"Most Durable" available Spyderco Knife?

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vivi
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Re: "Most Durable" available Spyderco Knife?

Postby vivi » Sun Jul 28, 2019 12:29 am

Wartstein wrote:
Sun Jul 28, 2019 12:09 am
Tucson Tom wrote:
Sat Jul 27, 2019 8:07 pm
My nominations:

The backlock Manix (now discontinued).
The Shaman
A backlock Shaman would be even better concerning monster- durability...

Don't get me wrong, the existing Shaman is way more than strong enough, and though I prefer a backlock generally, it's comp. lock is very strong too..

But when it comes to totally unnecessary, never needed in real-even-hard-use, crazy strength, the added steel on the back of the handle and the general strength of a backlock would make the Shaman a total tank (again, more than anybody would ever need. It's just a mind game how the strongest possible folder might look like).
You might have liked the C95 Manix. 4mm FFG, full liners, and the stoutest lockback I've seen on a folder.

Image
Current carry rotation:

Pacific Salt 2 LC200N | Manix XL M4 DLC | Aqua Salt

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Wartstein
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Location: Salzburg, Austria, Europe

Re: "Most Durable" available Spyderco Knife?

Postby Wartstein » Sun Jul 28, 2019 12:43 am

Vivi wrote:
Sun Jul 28, 2019 12:29 am
Wartstein wrote:
Sun Jul 28, 2019 12:09 am
Tucson Tom wrote:
Sat Jul 27, 2019 8:07 pm
A backlock Shaman would be even better concerning monster- durability...

Don't get me wrong, the existing Shaman is way more than strong enough, and though I prefer a backlock generally, it's comp. lock is very strong too..

But when it comes to totally unnecessary, never needed in real-even-hard-use, crazy strength, the added steel on the back of the handle and the general strength of a backlock would make the Shaman a total tank (again, more than anybody would ever need. It's just a mind game how the strongest possible folder might look like).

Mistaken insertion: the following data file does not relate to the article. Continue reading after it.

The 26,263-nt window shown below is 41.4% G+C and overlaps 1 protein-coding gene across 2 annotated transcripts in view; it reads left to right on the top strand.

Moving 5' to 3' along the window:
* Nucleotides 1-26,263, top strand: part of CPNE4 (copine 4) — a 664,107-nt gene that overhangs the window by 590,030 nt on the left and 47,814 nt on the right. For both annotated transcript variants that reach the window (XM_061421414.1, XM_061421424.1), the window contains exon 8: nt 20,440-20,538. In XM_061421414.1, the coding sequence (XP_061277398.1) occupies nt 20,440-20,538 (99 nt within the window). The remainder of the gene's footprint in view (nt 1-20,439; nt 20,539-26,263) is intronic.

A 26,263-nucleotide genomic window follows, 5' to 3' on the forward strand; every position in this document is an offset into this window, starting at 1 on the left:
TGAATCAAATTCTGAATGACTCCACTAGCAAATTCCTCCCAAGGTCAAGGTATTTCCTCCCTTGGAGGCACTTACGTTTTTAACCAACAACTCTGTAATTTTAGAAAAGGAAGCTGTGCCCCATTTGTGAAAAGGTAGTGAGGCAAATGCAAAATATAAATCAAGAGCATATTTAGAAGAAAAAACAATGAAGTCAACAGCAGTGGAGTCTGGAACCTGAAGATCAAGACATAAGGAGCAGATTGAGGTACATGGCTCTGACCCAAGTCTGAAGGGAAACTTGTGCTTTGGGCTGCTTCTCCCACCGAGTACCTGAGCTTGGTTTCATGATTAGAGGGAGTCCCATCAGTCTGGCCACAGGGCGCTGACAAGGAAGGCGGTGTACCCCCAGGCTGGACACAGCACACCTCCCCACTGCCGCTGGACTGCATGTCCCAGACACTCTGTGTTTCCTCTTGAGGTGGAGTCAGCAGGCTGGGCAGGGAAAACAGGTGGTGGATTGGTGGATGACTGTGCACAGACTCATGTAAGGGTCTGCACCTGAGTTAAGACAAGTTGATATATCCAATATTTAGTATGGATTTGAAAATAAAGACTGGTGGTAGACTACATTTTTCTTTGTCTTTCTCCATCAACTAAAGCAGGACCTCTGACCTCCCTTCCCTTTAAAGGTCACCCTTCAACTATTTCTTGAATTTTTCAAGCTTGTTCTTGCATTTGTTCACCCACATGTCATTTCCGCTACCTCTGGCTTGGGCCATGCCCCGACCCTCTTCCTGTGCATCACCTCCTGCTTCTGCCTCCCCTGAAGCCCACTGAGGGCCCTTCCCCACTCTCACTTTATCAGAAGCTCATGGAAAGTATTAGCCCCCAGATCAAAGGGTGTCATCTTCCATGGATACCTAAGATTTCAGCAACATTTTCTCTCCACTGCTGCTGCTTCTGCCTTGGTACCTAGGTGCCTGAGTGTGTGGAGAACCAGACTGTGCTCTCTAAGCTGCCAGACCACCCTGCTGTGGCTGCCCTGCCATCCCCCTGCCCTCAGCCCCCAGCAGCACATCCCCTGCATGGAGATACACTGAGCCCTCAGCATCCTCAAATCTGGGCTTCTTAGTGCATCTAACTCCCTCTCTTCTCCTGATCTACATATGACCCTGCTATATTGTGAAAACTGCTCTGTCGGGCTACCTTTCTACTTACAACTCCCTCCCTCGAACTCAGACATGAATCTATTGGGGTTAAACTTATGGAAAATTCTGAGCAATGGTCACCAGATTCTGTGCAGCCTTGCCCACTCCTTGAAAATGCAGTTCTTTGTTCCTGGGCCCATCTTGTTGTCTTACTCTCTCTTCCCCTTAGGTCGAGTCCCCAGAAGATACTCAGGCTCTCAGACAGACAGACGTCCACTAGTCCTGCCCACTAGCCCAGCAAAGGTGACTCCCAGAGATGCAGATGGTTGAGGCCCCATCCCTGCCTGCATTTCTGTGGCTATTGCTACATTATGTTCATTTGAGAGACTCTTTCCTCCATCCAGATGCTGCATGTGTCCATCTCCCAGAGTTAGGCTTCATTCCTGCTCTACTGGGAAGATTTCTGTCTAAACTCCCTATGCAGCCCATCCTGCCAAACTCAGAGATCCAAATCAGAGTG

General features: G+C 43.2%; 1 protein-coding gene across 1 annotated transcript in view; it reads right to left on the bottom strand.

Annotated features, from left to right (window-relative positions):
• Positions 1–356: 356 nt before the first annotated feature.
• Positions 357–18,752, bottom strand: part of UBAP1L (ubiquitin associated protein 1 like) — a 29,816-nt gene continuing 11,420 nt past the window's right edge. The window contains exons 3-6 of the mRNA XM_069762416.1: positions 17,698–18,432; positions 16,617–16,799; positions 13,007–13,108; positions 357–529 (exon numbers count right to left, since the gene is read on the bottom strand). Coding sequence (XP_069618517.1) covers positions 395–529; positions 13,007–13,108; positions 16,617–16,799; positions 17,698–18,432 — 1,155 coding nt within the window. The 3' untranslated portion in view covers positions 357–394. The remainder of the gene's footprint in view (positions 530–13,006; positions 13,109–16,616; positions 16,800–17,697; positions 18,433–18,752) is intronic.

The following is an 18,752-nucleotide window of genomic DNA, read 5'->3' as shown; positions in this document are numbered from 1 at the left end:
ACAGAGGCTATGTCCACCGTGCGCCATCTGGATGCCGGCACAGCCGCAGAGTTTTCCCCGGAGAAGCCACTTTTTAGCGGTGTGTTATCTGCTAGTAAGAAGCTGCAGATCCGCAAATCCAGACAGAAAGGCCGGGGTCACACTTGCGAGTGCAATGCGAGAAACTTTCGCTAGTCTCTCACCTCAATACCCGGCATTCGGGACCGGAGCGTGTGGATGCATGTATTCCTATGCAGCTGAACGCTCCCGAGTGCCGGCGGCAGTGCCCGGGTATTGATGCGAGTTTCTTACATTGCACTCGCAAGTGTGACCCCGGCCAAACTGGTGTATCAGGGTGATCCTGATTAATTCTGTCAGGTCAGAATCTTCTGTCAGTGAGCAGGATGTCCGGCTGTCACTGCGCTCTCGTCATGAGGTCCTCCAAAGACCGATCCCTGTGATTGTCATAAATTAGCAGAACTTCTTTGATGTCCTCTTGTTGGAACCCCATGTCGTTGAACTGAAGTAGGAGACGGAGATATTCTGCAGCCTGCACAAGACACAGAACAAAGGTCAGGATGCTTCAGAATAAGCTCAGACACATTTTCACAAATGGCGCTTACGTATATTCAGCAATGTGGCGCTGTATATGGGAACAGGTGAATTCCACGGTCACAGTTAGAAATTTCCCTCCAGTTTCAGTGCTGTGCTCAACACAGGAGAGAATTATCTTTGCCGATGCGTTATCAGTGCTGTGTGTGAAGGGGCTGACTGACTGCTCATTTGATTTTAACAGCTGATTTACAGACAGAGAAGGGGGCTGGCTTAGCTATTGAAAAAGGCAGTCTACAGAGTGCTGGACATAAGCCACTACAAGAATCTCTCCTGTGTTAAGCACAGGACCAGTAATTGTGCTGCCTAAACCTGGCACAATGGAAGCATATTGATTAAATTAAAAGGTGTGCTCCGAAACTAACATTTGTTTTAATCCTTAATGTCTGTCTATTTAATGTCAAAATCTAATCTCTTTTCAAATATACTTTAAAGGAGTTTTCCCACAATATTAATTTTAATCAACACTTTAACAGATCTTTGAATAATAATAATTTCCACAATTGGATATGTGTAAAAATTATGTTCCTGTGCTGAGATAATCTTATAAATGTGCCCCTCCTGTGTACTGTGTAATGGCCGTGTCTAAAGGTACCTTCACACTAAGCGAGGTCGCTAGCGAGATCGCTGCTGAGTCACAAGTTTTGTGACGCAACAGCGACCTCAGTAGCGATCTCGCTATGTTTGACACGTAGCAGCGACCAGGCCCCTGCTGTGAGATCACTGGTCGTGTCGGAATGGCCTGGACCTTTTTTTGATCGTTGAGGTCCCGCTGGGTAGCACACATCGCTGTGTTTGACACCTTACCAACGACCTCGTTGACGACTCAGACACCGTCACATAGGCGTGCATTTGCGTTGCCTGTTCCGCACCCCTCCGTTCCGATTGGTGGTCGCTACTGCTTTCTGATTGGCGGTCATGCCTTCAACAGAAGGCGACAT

You might have liked the C95 Manix. 4mm FFG, full liners, and the stoutest lockback I've seen on a folder.

Image

Looks cool, and I sure would have liked to handle and try it!!

But tbh I would not have liked to carry it and probably not liked to use it frequently.. I think for any knife task the 3mm stock of let's say an Endura is at least enough (2.5, like on the Delica, would be maybe even better). Sure a taller blade can have thicker stock and still be a good slicer, but 4mm is really thick imho for a folder...
Top three going by pocket-time: Endura 4 in VG 10/Micarta-scales; Stretch 1 in VG 10; Endura 4 in HAP 40

ugaarguy
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Re: "Most Durable" available Spyderco Knife?

Postby ugaarguy » Thu Aug 01, 2019 2:18 pm

Sorry I'm late getting back to this, I've been a little busy with other things lately.
[quote="The Meat man" post_id=1348754 time=1564260834 user_id=31246
Most durable doesn't necessarily mean most corrosion resistant.
[/quote]
While that's true, corrosion resistance is still a major factor in durability. I've not had corrosion problems with 154CM, 204P, or S30V. But I have had minor issues with 8Cr13MoV. Further, I've had issues with clip wobble from screws that were too short and liners that were too thin on every Spyderco or Byrd I've ever owned where the clips are attached by screwing into the liners. Any of the liner-less Native 5s would solve that problem. I imagine that the discontinued Native 5 Ti / S35VN is incredibly durable. Is it significantly more durable than the new-ish liner-less G10 / S30V version with thread inserts though? How much durability is really lost on the liner-less FRN versions, either S30V or LC200N?
Vivi wrote:
Sat Jul 27, 2019 1:21 am
The stainless or g10 cara caras, especially the first version, are very stout folders.
The G10 scale Byrd II series knives I had all had the clip mounting issues noted above. All had very roughly finished liners and back spacers, which made them very susceptible to corrosion. Maybe the older versions were better finished. Maybe the current stainless steel handle models are polished inside as well as outside. The Ti handle Meadowlark and Cara look pretty stout too. But all are still hamstrung by the 8Cr13MoV blades. The other issue with the polished stainless steel handles is that they're slick. I know that's a usability issue rather than a durability issue, but what good is a very durable knife if it's hard to use outside of the most ideal circumstances?


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